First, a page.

A writer is "the person who comes in every day and puts his head up his bum and goes to work" or so says Australian writer Peter Carey ...
Writing is an odd business and writing a column is odder still because it’s so public. Nelson is a very small place. Your name and photo are printed right there on the page for everyone to see. If you write personally and truthfully for the same readership over a period of time, you inevitably reveal something of your character and your personal life as well. Readers tend to develop a hatred or affection for the person they think they discern between the lines. Teresa O'Connor's willingness to call a spade a bloody shovel won her both friends and enemies. I’ve got very thin skin so this worries me. I’m comforted by the fact that it worries Peter Carey too. In spite of his established reputation and literary awards, he admits to the "anguish in making the thing and then, after that, well, it's awful to be criticised and it's awful not to be liked”.
Fortunately, it’s not all fear and loathing. If you are lucky, some muscle, hitherto not much exercised, is activated when you become a columnist. The world is transformed into a marvellous circus: one giant column waiting to happen. Your private amusement at the parking signs outside a lawyer' office (Traffic Cases, Family Cases, Dishonesty Cases, Hard Cases) and the note in the barbershop window (No coffee, no music, no flash mags, just a darn good clip around the ears) suggests a column about the human predilection for jokes - which surely have no evolutionary purpose? When you spot a pair of men's trousers discarded on a bench in Hardy St, then come across a gutted pregnancy test kit lying on the concrete floor of a public toilet you wonder if these two anonymous acts of abandonment might be sufficient material for a column. One day in Nelson you see a husky dog leashed outside a shop. It's howling very, very quietly, with the utmost politeness, almost under its breath, as it waits for its owner to complete her shopping. Then, a few days later, just a few streets away, the body of a murdered woman is found crammed in the boot of a car. A column suggests itself. Is it man or beast who should not be allowed off-leash?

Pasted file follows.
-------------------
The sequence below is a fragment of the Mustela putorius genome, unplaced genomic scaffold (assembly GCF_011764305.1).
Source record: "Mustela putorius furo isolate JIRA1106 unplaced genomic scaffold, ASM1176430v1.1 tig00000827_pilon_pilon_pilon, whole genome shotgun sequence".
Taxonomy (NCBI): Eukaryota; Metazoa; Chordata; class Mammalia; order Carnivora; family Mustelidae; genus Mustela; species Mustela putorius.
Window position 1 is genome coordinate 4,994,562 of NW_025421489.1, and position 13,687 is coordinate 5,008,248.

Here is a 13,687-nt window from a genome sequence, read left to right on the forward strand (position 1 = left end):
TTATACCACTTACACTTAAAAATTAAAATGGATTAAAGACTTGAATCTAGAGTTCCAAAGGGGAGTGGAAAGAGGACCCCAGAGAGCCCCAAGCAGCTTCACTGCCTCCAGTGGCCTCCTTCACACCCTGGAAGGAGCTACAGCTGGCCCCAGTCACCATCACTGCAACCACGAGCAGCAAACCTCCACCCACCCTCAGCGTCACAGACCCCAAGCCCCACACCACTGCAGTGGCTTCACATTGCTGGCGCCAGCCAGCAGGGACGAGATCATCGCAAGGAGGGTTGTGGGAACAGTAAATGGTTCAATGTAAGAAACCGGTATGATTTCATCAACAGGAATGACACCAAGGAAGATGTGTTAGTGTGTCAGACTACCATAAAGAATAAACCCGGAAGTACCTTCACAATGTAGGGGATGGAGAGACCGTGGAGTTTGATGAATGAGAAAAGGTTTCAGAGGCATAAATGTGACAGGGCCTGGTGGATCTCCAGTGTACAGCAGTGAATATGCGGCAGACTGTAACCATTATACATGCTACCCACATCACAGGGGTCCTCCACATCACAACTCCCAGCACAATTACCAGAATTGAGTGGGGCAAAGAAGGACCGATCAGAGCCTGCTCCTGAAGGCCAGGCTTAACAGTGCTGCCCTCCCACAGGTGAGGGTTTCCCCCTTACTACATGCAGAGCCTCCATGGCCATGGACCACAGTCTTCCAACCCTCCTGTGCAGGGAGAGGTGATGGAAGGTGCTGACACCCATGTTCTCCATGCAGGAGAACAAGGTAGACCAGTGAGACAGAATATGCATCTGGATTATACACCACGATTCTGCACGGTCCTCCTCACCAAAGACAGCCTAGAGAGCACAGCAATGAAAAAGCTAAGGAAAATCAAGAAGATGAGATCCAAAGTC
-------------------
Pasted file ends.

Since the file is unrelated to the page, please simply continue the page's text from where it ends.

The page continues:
But inevitably, and very near deadline, the circus will suddenly fold up its tents. The roar of the greasepaint, the smell of the crowd . . . it's all gone. You're stranded alone in front of a yawning column-shaped chasm, clutching nothing but a fistful of tinsel and sawdust, and a few threadbare ideas scribbled on scraps of paper.
When I’m feeling more sanguine, I accept that the struggle with dread and deadline is a very reasonable price to pay for the privilege of having a public voice, especially when so many have none at all. And I find myself grateful that a little anxiety is all I must exchange for an exemption from the normal journalistic constraints of balance and impartiality.
But to be truthful, I've only arrived at this perfectly balanced and impartial perspective on the perils and pleasures of column writing because my word count is rapidly approaching target. I can feel my heart lightening as I near one thousand words. My toes have started tapping. Pah! I sneer in the face of deadlines! Bring on the clowns! I have no fear of tomorrow, for tomorrow will be spangles and candyfloss, horses with plumes on their heads and daring young men on flying trapezes!